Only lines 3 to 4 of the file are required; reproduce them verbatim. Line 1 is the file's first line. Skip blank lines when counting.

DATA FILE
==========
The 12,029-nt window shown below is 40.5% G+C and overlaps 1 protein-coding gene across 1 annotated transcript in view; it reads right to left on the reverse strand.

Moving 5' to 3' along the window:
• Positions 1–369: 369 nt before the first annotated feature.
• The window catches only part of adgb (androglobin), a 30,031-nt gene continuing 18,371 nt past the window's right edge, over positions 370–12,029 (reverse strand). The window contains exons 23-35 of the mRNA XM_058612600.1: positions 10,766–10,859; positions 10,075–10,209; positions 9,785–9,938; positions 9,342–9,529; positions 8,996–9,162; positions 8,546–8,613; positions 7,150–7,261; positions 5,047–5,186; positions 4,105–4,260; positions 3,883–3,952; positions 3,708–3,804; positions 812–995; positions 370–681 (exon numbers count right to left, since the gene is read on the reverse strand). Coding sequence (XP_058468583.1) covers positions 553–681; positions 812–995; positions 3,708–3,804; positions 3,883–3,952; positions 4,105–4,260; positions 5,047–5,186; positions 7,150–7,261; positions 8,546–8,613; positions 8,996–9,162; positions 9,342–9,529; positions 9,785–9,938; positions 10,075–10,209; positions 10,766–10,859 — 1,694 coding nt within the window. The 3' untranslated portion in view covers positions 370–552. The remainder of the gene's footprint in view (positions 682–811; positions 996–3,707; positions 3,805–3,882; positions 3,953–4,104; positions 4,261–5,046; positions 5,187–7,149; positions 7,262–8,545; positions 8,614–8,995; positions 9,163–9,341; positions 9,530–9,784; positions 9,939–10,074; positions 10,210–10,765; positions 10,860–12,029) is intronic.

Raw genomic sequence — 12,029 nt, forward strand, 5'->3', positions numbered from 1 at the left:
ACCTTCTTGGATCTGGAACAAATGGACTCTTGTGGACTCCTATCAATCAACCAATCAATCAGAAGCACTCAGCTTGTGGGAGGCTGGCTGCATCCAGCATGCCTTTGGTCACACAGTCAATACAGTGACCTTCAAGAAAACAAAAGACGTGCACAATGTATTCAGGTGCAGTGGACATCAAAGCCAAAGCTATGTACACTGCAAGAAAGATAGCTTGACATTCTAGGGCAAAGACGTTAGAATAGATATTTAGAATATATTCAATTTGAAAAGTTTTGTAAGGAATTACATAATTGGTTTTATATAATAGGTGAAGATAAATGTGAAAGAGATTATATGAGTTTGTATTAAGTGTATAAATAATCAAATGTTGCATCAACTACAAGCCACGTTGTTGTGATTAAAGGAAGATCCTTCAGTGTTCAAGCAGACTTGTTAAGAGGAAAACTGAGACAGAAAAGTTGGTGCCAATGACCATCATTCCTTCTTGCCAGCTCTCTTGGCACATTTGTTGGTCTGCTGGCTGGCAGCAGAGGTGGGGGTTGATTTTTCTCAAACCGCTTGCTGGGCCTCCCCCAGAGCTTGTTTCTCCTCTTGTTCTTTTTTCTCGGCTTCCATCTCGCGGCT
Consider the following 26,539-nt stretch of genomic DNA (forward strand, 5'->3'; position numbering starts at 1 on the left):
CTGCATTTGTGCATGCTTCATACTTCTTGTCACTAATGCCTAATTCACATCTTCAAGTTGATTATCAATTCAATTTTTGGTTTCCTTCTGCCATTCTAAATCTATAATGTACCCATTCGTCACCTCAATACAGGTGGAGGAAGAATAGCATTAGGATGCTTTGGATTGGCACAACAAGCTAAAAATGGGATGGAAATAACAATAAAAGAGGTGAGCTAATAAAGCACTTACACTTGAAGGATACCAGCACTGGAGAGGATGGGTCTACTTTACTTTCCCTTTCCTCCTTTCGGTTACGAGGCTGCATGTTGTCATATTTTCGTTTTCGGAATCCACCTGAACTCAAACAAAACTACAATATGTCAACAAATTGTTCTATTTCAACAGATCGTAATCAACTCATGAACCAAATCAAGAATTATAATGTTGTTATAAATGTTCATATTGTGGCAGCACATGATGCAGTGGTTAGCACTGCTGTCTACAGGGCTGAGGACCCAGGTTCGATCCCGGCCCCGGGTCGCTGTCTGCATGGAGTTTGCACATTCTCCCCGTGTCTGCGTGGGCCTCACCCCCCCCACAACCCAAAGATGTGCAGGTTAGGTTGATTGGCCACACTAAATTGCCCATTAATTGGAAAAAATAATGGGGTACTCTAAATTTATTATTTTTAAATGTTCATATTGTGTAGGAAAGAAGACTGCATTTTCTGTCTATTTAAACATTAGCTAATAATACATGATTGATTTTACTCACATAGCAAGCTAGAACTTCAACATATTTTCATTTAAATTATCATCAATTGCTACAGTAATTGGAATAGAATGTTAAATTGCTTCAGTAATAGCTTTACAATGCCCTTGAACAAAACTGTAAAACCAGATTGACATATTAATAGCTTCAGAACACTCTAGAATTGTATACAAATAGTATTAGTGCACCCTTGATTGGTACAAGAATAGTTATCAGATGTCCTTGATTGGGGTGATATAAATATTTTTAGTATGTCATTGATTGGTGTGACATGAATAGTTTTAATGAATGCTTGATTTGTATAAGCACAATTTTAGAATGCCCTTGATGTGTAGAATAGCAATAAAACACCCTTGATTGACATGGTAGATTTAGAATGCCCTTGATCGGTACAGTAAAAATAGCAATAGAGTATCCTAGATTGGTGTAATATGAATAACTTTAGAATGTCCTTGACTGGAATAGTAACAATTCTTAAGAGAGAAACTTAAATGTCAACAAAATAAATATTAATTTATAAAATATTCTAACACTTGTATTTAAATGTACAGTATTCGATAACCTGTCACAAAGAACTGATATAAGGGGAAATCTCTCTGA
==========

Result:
• Positions 1–369: 369 nt before the first annotated feature.
• The window catches only part of adgb (androglobin), a 30,031-nt gene continuing 18,371 nt past the window's right edge, over positions 370–12,029 (reverse strand). The window contains exons 23-35 of the mRNA XM_058612600.1: positions 10,766–10,859; positions 10,075–10,209; positions 9,785–9,938; positions 9,342–9,529; positions 8,996–9,162; positions 8,546–8,613; positions 7,150–7,261; positions 5,047–5,186; positions 4,105–4,260; positions 3,883–3,952; positions 3,708–3,804; positions 812–995; positions 370–681 (exon numbers count right to left, since the gene is read on the reverse strand). Coding sequence (XP_058468583.1) covers positions 553–681; positions 812–995; positions 3,708–3,804; positions 3,883–3,952; positions 4,105–4,260; positions 5,047–5,186; positions 7,150–7,261; positions 8,546–8,613; positions 8,996–9,162; positions 9,342–9,529; positions 9,785–9,938; positions 10,075–10,209; positions 10,766–10,859 — 1,694 coding nt within the window. The 3' untranslated portion in view covers positions 370–552. The remainder of the gene's footprint in view (positions 682–811; positions 996–3,707; positions 3,805–3,882; positions 3,953–4,104; positions 4,261–5,046; positions 5,187–7,149; positions 7,262–8,545; positions 8,614–8,995; positions 9,163–9,341; positions 9,530–9,784; positions 9,939–10,074; positions 10,210–10,765; positions 10,860–12,029) is intronic.